told The New York Times in 2005. “Well, this is Newark, Ohio, which pretty much precludes rich fat cats.”

Kratoville described the club’s roughly 300 current members as belonging to “a blue-collar country club.”

“Our members are people like plumbers,” he said, “and they come out for a day and clean up sand traps and plant flowers.”

Two lower courts have ruled in the History Connection’s favor, and now it is up to the Ohio Supreme Court to consider whether the nonprofit has the right to buy out the remainder of the lease. The History Connection, formerly known as the Ohio State Archaeological and Historical Society, last used eminent domain about a century ago to acquire several acres of earthworks 100 miles south of the Octagon site.

The country club is arguing that the History Connection did not negotiate in “good faith,” which is required before a taking under eminent domain, and that the public purpose being served — an expanded program of research, education services and preservation — could be accomplished without ending the lease of a major employer.

Zachary J. Murry, an Ohio lawyer who specializes in eminent domain cases, said the court may be unwilling to take on the role of deciding which of the competing public purposes is better because policy determinations are typically made by other branches of government.

But if the court did assume that role, one question would be, he said, whether operating as a public park and the prospect of becoming a world-recognized wonder was a sufficient rationale to warrant the taking now, when the recognition has not yet been granted.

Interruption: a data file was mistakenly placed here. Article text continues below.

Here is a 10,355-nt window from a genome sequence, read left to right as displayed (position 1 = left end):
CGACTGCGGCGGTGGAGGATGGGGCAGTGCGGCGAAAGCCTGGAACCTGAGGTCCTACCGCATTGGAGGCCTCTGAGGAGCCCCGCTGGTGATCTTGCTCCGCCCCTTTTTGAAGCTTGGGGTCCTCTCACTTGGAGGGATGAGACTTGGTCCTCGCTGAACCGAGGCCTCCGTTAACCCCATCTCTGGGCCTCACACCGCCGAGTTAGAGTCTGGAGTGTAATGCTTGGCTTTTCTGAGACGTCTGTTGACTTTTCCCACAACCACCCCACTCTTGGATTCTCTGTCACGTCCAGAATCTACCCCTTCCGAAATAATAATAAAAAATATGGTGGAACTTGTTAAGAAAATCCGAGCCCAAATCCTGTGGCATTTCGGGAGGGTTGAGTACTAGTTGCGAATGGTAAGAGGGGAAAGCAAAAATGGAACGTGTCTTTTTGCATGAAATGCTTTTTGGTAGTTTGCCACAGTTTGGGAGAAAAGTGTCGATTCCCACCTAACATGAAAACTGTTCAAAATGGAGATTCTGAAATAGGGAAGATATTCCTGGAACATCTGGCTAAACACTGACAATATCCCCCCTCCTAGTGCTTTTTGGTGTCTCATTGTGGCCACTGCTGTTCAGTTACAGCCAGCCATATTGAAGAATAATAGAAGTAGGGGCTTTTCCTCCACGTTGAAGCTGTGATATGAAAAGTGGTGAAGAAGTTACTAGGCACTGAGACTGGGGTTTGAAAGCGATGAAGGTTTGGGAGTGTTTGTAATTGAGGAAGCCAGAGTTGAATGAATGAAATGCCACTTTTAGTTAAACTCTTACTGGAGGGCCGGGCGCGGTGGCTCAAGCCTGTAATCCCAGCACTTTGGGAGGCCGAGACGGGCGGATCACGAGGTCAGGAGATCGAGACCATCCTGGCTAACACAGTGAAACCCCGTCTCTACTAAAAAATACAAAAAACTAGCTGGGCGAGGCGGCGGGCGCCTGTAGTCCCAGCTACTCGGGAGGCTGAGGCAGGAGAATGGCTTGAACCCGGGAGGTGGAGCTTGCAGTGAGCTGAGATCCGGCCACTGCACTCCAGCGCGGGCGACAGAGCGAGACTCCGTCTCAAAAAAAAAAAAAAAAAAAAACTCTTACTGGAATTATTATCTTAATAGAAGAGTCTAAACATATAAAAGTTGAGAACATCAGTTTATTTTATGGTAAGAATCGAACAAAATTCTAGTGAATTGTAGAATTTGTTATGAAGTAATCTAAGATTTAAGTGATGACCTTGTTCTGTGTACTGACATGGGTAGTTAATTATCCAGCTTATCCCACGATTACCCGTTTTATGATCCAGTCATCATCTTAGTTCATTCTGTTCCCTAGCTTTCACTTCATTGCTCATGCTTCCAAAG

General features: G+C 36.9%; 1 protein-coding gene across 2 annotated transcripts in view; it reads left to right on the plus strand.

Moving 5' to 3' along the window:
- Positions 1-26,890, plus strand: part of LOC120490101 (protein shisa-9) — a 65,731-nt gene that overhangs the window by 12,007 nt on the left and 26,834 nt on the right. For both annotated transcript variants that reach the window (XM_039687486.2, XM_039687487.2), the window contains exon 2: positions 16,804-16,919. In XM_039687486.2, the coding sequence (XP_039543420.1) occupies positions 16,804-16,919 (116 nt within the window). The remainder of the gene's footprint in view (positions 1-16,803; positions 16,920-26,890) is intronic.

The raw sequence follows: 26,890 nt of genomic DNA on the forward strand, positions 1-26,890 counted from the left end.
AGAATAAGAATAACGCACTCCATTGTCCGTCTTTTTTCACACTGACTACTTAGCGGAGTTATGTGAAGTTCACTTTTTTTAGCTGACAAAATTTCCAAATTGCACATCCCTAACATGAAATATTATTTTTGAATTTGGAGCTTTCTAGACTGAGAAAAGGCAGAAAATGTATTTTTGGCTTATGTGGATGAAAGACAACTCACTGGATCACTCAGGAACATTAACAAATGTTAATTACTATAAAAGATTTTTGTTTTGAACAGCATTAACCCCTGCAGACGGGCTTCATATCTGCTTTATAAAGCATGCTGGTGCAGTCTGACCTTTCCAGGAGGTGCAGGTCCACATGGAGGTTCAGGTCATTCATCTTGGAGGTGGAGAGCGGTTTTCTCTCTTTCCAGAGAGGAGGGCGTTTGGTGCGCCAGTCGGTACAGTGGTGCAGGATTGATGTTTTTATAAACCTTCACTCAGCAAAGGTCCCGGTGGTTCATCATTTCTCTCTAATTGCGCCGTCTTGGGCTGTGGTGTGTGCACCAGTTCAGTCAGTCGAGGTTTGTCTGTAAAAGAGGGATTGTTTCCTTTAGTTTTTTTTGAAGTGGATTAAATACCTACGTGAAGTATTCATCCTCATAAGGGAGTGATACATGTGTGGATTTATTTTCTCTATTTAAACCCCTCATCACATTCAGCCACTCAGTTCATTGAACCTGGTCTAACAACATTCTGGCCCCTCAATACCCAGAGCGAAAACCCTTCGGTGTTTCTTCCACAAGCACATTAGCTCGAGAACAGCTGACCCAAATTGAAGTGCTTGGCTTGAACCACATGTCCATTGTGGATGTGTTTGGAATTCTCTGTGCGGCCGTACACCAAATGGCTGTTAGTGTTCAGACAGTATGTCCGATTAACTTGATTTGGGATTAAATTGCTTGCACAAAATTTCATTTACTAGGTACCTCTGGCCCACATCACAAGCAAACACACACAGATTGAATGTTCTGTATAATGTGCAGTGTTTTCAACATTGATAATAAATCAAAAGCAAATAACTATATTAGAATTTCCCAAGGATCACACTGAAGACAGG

“This ‘conditional’ necessity seems problematic,” he said.

If the club does move, Kratoville said he was unsure whether the Moundbuilders County Club would keep its name. But it would certainly not try to recreate the mounds, he said.

“You can’t do that,” he said. “It would be a different course.”

The Supreme Court is only tasked with deciding the eminent domain issue. If the History Connection is found to have the right to take over the lease, compensation would be hashed out at a later date in a lower court — an amount Murry said would ultimately likely fall somewhere between the two appraisals.

Glenna Wallace, the first female chief of the Eastern Shawnee Tribe of Oklahoma, who considers the moundbuilders her ancestors, said the dispute goes beyond monetary value. World Heritage recognition for the earthworks — and full public access — would play a crucial role in reframing the way visitors think about Native Americans, she said.

“The sophistication required to create this shows my ancestors weren’t savages,” she said. “This needs to be open to people every single day of the week, every single day of the year.”

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